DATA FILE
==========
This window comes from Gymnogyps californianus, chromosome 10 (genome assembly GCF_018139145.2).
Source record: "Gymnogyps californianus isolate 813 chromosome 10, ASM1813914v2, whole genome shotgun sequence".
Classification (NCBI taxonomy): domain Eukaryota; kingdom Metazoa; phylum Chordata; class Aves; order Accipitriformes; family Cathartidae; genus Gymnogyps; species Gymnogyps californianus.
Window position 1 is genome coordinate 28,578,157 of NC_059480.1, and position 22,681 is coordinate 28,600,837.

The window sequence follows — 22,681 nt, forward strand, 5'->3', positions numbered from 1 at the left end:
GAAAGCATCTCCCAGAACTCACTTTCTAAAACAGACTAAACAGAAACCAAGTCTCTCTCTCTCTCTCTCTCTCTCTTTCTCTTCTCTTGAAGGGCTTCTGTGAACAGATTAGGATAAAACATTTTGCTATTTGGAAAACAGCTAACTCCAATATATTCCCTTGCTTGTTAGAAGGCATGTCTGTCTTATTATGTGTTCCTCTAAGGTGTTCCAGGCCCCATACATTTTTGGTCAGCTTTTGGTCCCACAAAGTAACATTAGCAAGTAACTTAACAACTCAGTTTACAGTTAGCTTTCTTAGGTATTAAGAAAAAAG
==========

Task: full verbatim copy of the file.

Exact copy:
This window comes from Gymnogyps californianus, chromosome 10 (genome assembly GCF_018139145.2).
Source record: "Gymnogyps californianus isolate 813 chromosome 10, ASM1813914v2, whole genome shotgun sequence".
Classification (NCBI taxonomy): domain Eukaryota; kingdom Metazoa; phylum Chordata; class Aves; order Accipitriformes; family Cathartidae; genus Gymnogyps; species Gymnogyps californianus.
Window position 1 is genome coordinate 28,578,157 of NC_059480.1, and position 22,681 is coordinate 28,600,837.

The window sequence follows — 22,681 nt, forward strand, 5'->3', positions numbered from 1 at the left end:
GAAAGCATCTCCCAGAACTCACTTTCTAAAACAGACTAAACAGAAACCAAGTCTCTCTCTCTCTCTCTCTCTCTCTTTCTCTTCTCTTGAAGGGCTTCTGTGAACAGATTAGGATAAAACATTTTGCTATTTGGAAAACAGCTAACTCCAATATATTCCCTTGCTTGTTAGAAGGCATGTCTGTCTTATTATGTGTTCCTCTAAGGTGTTCCAGGCCCCATACATTTTTGGTCAGCTTTTGGTCCCACAAAGTAACATTAGCAAGTAACTTAACAACTCAGTTTACAGTTAGCTTTCTTAGGTATTAAGAAAAAAG